Back Bay Mission addresses homelessness rise with town hall meeting
BILOXI, Miss. (WLOX) - The community gathered at Back Bay Mission’s town hall meeting to find the best answers to address homelessness.
Director of Client Services Sarah Smith said Back Bay Mission have received a wave of calls from concerned citizens about the homeless population rising.
“We get hundreds of calls a day, even utility assistance needing help. If you have to pick between feeding your family or paying your electric, it’s a really hard choice to make,” Smith said.
Smith said they’re seeing a different demographic of homeless people, mainly from the rise of rent and inflation.
During the meeting, people got to share their experience with the homeless, like Stephn Dummer, a member of The Dummer Law Group, PLLC.
“My buildings have been defecated on. I’ve had friends who had buildings defecated on. I’ve had homeless people enter my buildings,” Dummer said.
People, like Tracey Lupon, also shared their stories about being homeless.
She said she became homeless from a work injury, is now recovering from addiction and lost her kids to foster care.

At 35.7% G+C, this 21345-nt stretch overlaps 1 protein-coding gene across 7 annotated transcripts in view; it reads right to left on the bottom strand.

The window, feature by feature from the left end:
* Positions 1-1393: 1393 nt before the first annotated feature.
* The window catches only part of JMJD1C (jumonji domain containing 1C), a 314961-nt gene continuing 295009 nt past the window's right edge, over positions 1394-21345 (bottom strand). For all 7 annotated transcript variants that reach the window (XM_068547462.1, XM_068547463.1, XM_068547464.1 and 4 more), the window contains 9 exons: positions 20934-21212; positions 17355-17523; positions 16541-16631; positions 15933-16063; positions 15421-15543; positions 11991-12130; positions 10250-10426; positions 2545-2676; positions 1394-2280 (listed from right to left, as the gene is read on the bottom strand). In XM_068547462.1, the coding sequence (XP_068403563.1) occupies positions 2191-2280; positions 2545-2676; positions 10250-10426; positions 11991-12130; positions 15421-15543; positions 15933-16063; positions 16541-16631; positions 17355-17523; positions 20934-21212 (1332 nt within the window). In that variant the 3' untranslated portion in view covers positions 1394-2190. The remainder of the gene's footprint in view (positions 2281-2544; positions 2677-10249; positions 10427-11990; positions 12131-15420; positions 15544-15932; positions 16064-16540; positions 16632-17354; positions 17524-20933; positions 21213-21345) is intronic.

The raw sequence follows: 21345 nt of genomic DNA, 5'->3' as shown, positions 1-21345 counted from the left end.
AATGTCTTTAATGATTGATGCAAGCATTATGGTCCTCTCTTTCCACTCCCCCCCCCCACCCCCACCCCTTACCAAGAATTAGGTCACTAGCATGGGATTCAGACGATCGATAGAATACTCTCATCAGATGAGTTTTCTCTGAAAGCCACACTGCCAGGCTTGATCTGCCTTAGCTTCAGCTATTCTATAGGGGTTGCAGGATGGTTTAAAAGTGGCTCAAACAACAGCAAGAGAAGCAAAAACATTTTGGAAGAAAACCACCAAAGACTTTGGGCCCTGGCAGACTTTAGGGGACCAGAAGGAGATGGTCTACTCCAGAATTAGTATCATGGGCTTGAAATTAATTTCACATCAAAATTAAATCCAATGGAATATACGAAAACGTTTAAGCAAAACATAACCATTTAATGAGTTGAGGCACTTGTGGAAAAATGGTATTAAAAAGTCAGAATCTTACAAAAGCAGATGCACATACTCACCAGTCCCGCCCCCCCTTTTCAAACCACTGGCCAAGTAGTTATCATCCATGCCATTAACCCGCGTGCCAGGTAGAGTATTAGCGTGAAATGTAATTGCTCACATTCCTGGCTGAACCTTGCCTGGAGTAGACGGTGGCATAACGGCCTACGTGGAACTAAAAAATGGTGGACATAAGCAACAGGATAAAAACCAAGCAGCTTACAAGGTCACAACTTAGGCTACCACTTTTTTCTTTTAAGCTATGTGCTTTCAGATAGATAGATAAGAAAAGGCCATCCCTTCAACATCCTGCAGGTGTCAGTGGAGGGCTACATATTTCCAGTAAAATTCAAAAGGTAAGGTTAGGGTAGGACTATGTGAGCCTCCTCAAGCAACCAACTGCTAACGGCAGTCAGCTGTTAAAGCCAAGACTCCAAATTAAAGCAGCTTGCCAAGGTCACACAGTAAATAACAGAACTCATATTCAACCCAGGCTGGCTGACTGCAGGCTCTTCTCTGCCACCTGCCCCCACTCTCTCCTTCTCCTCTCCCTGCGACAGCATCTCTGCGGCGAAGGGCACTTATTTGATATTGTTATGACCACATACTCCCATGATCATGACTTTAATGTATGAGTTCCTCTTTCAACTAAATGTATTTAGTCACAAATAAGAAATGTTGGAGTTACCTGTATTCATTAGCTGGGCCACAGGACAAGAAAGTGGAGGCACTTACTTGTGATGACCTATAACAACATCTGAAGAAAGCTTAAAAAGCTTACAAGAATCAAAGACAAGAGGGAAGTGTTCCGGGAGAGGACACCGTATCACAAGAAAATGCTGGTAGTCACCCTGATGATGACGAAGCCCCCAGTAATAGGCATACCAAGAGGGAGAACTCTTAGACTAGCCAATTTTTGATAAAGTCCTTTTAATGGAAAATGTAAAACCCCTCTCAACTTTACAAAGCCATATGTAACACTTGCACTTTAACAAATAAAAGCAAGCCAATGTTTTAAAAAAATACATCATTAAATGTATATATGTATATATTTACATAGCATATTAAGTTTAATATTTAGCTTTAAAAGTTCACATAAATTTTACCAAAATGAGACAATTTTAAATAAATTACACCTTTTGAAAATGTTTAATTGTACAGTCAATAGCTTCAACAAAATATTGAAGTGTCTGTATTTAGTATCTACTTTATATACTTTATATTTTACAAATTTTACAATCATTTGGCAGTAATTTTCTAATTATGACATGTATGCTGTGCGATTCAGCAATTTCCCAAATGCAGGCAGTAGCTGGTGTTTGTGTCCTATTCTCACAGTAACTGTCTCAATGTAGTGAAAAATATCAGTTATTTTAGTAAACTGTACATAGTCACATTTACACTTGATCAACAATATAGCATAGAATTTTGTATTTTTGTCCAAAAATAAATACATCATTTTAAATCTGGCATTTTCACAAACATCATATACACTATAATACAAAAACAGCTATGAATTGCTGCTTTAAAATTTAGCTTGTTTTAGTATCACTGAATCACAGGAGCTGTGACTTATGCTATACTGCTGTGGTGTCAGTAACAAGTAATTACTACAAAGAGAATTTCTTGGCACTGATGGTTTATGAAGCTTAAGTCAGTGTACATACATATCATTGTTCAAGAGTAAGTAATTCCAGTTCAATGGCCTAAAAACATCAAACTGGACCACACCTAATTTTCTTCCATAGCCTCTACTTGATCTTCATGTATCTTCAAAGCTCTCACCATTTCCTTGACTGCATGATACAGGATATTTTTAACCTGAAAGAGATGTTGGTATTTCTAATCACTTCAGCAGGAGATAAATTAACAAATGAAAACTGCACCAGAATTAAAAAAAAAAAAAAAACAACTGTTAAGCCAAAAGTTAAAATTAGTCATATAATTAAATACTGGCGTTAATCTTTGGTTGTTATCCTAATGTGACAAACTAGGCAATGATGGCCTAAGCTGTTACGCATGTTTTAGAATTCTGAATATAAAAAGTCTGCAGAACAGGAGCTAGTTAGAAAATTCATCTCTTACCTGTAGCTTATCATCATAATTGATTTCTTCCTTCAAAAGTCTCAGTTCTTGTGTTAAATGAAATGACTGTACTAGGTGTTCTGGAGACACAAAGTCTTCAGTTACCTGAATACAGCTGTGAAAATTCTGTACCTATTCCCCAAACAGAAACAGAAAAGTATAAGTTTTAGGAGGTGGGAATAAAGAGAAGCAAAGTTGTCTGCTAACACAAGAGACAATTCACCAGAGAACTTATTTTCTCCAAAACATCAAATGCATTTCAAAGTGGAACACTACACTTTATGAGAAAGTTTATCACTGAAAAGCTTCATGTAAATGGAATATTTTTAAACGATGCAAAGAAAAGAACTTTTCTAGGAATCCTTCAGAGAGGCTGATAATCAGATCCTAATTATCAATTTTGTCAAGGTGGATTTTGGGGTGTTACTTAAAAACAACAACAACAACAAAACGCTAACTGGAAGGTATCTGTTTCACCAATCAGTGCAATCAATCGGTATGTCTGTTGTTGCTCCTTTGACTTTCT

“Sometimes all it takes is a little bit of love of people, not money. There’s a lot of things you can do to fix it, but if you don’t fix what’s actually causing the problem, nothing is ever going to change,” Lupon said.
Folks at the meeting who want change, like Mercy Housing Executive Director Julie Egressy, asked what’s the plan.
“We have different levels of homelessness, and I would like to know what the plan is, and I’m an agency. I still don’t know the plan,” Egressy said.
A panel full of executives of vital resources reassured the public they’re working to enhance outreach teams, housing programs and mental health services to help close the gap.
Executive Director of Back Bay Mission James Pinnington said it’s important to not only help the homeless but humanize them as well.
“When you see someone that appears homeless, I think the best thing you can do is stop, take a moment look into their eyes, and acknowledge they’re human and smile,” Pinnington said.
Officials said as community, organizations were able to house 650 people within the last year.
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